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ARS Home » Northeast Area » Beltsville, Maryland (BARC) » Beltsville Agricultural Research Center » Hydrology and Remote Sensing Laboratory » Research » Publications at this Location » Publication #293982

Title: Some Issues in Validating Satellite-based Soil Moisture Retrievals with In Situ Observations and Their Impact on SMAP Validation

item Jackson, Thomas
item Cosh, Michael
item Crow, Wade

Submitted to: Chapman and Hall Medical Atlas Series
Publication Type: Book / Chapter
Publication Acceptance Date: 1/20/2014
Publication Date: 12/8/2014
Citation: Jackson, T.J., Cosh, M.H., Crow, W.T. 2014. Some issues in validating satellite-based soil moisture retrievals with in situ observations and their Impact on SMAP validation. In: Lakshmi, V. Remote Sensing of the Terrestrial Water Cycle. American Geophysical Union Geophysical Monograph 206. Washington, DC: John Wiley and Sons. p. 247-254.

Interpretive Summary:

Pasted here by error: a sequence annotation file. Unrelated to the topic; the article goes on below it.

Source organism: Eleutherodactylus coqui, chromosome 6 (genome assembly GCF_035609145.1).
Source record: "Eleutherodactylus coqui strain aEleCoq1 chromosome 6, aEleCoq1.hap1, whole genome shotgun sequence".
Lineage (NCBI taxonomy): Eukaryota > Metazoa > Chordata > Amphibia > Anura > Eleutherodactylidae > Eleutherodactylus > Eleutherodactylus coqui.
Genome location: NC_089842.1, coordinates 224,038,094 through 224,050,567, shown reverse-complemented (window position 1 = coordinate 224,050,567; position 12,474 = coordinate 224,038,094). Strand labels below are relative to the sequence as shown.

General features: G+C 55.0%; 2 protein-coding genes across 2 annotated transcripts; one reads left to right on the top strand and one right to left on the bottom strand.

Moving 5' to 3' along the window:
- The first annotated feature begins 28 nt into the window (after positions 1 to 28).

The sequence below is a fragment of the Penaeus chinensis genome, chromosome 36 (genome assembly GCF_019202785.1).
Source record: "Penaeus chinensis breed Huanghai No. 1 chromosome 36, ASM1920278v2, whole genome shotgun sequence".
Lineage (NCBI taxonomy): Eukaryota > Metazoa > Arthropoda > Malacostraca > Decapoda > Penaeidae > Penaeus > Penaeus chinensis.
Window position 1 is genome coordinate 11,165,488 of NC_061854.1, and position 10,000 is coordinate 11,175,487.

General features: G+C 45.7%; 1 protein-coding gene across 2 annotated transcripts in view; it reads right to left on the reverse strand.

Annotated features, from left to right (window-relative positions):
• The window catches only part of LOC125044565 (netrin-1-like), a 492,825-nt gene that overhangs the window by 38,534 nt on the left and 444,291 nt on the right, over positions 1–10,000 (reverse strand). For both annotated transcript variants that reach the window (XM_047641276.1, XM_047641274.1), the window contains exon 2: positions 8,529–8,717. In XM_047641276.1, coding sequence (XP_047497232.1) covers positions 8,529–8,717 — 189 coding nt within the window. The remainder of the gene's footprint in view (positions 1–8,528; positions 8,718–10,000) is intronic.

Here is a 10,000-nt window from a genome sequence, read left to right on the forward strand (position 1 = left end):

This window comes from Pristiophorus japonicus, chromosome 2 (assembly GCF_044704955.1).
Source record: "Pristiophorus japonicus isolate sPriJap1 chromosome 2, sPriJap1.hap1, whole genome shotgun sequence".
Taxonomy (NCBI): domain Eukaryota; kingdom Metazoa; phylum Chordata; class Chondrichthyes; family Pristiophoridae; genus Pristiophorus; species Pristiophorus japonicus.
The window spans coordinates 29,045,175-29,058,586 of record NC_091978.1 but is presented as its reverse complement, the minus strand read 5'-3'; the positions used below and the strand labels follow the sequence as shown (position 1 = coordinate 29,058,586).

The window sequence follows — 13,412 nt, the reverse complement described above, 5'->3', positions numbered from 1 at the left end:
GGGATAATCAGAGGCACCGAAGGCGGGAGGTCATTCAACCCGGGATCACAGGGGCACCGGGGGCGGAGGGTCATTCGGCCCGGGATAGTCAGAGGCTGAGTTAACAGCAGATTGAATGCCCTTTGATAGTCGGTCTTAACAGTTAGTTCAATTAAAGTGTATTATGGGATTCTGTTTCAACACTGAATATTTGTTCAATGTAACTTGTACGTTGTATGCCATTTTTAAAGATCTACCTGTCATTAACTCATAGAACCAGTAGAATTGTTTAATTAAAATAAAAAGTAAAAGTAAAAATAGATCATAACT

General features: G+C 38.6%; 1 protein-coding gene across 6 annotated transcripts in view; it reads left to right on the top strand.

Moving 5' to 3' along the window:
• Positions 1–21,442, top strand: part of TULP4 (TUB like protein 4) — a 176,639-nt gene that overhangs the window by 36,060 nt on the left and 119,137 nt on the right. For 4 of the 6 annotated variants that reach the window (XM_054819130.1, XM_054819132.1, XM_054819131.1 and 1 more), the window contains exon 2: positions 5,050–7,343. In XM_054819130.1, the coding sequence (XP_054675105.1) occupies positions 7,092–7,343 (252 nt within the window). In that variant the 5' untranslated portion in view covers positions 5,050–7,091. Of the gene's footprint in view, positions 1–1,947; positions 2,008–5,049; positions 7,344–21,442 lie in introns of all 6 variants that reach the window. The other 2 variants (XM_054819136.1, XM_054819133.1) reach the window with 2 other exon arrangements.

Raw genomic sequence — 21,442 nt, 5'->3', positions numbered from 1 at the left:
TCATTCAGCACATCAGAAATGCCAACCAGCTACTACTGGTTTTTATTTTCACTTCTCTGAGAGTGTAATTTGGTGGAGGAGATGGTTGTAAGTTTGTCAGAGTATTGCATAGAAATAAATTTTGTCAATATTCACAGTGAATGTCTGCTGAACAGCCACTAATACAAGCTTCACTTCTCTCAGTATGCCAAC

Technical Abstract: The Soil Moisture Active Passive (SMAP) satellite is scheduled for launch in the fall of 2014. As the first of NASA’s Decadal Survey missions, efforts are being made to implement both best practices and innovations, which include calibration and validation of the remote sensing products (Cal/Val). This paper reviews best practices as related to soil moisture validation using in situ network observations. There are four primary reasons why calibration and validation are necessary for a successful satellite mission; mission requirements, quality assurance, data integration, and science. From the point of view of the satellite project and science team, validation is usually a requirement of the funding agency that is used to assess the mission success. These requirements define the mission goals and design. In the case of the Soil Moisture Active Passive (SMAP) mission, the requirement is an accuracy of 0.04 m3/m3 at a spatial resolution of at least 10 km. In addition to mission requirements criteria, validation provides the users with quality assurance-which in theory should lead to greater confidence and acceptance leading to use of the mission products. This in turn provides support for the mission and its successors. Validation also provides a common basis from which a single climate record can be compiled by integrating multiple satellite products of different origin. For soil moisture, this is a new problem that the community is beginning to address. It will be necessary to resolve the differences in soil moisture products from AMSR, ASCAT, SMOS, Aquarius, and SMAP. Finally, from the scientific perspective and considering microwave remote sensing in particular; there will always be some ambiguities in the products due to ambiguities of the defining contributing area and depth for the various satellite mission sensors and frequencies. Validation can help us resolve these issues and improve algorithms through a careful evaluation of algorithm performance and anomalies. Guidance on the design of a validation program is provided and how this translates to soil moisture. In situ observations play a major role in the validation of satellite-based soil moisture and several aspects of using these data resources are discussed. Finally, the implementation of these ideas into the SMAP Calibration/Validation (Cal/Val) plan is described.